Back in 2001 I was working for a company which is, as far as I know, no longer in existence. I think it was bought out by a larger company. The companies initials were C F and I won't identify what kind of software we did except to say that it was mostly server software with an emphasis on high throughput data transformation.
Almost by definition, if we were doing data transformation, we needed a modular architecture if only because customer A wants his data transformed this way whilst customer B wants it transformed that way and as for customer Z? Of him the less said the better :-)
This led to the inevitable fingerpointing when trouble shooting. Was the bug in module 1 or module 2? It could become difficult to trace the flow of data from one module to another thence to a third and then via a callback to the first again so we could isolate the source of an error.
I took it upon myself to write a logging service[^] that, if used correctly, would give us an audit trail for tracing the flow of execution through a complex system.
The logging service didn't have much to offer in terms of product features that one could put onto a datasheet and earn the coveted check in the box. If you've got a boss who is datasheet driven that can be a problem. Fortunately, my current boss understands that sometimes one has to perform work that seems to offer little benefit to the end user but that can save much time for the development team down the track.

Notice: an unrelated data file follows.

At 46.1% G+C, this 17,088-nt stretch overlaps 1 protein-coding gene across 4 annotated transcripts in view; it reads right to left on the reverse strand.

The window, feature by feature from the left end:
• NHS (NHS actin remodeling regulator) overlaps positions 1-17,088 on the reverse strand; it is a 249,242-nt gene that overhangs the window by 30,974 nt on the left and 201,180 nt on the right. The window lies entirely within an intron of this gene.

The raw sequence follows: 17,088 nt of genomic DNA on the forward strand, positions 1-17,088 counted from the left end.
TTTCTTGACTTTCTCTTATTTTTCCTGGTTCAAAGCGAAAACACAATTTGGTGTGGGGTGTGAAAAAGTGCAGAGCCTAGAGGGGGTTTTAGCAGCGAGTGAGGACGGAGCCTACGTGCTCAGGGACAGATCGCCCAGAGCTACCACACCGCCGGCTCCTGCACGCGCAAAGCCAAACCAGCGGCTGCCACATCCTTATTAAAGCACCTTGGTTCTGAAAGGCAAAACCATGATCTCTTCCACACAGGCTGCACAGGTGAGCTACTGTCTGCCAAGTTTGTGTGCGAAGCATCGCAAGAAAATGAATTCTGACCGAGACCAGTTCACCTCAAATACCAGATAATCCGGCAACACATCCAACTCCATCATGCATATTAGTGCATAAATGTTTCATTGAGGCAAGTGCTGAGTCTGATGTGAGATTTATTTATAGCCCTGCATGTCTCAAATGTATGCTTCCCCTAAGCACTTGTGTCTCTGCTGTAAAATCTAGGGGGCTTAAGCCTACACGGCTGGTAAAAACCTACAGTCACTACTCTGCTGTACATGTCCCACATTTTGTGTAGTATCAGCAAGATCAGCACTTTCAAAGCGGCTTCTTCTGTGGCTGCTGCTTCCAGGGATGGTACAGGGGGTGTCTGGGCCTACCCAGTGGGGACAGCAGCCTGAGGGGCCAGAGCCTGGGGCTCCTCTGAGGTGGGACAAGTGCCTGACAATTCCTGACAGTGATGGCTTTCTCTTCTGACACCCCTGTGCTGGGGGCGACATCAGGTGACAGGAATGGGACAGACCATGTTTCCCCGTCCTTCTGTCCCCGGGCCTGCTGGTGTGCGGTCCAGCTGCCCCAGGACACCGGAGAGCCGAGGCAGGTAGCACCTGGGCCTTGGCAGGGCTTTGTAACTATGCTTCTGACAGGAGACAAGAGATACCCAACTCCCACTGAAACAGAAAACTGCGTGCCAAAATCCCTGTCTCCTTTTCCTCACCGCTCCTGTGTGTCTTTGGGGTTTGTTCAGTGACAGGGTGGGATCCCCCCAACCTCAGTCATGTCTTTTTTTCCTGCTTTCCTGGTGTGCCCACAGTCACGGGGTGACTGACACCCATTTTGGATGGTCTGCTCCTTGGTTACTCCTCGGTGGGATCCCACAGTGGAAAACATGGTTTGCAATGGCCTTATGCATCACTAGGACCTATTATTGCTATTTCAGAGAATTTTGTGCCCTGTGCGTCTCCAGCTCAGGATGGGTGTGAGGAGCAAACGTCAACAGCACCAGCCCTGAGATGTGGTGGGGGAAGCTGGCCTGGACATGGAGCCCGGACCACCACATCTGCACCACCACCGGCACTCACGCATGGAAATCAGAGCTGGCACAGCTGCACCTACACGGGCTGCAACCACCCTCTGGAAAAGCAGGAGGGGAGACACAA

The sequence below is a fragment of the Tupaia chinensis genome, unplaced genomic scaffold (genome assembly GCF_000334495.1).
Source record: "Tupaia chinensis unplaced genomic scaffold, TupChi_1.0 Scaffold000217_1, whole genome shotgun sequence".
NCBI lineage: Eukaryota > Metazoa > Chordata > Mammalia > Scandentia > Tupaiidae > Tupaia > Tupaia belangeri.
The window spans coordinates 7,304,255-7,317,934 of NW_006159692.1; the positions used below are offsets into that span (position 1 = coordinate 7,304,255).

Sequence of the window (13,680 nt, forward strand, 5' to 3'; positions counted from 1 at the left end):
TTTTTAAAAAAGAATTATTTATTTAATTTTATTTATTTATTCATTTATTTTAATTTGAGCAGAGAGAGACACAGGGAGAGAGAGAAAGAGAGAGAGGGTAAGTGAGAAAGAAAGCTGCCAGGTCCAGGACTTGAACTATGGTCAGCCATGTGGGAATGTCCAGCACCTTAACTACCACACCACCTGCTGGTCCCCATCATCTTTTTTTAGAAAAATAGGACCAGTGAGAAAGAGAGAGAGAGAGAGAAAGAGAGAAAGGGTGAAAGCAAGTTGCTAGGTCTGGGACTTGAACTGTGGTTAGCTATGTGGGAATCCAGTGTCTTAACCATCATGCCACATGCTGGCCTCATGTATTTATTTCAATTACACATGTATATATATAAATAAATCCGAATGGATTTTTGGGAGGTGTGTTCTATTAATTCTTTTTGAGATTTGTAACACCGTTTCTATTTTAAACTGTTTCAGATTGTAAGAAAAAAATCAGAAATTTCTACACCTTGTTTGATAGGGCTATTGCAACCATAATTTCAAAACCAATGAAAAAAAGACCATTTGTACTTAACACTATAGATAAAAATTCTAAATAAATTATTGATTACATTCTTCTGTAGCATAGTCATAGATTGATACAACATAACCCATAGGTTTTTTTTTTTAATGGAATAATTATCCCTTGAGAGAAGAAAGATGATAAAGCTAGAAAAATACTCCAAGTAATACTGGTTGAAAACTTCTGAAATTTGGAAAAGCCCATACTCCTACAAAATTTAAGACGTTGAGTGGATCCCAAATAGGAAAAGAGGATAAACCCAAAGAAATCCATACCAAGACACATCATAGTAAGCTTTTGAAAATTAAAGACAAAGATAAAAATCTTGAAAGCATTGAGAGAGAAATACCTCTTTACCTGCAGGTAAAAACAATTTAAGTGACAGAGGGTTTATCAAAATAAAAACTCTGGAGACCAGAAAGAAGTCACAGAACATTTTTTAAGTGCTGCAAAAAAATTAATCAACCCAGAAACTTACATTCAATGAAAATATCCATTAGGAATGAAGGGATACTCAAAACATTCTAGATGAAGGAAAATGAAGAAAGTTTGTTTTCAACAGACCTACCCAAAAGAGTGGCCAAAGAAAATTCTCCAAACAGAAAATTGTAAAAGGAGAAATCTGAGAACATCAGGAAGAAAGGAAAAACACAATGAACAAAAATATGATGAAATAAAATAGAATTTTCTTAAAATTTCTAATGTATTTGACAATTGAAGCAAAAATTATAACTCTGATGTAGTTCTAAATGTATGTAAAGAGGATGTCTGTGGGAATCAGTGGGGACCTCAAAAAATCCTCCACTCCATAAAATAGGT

So much is prologue.
Working for a company who's initials were C F and writing a service that performed logging what more natural than to call the resulting program CFLogger? Incidentally, I'm leaning more and more to the idea of prepending the companies initials on each executable and DLL; it does tend to disambiguate when viewing a directory listing.
It worked well and I was able to get most of my fellow developers (all 4 of them) to buy into it and soon we had accurate audit trails showing us exactly how and why our code took *that* path instead of *this* path. Made it a lot easier to debug.
If you've spent any time at all in software development you know perfectly well that what works in the development environment doesn't work once you get it into a customers hands. So CFLogger became part of the install that went onto each server. Gave us easy to follow audit trails and made debugging things on the customers servers much easier.
But one afternoon a manager noticed CFLogger in the services applet.
He went ballistic! 'You can't have a service called CFLogger. Sounds too much like C Flogger!'
As far as I can work out his concern was that it sounded like
a: A reference to masturbation.
b: A reference to bondage.
c: A reference to the selling of goods cheap.
d: A reference to the beating of a dead horse.
Take your pick of what was really bothering him.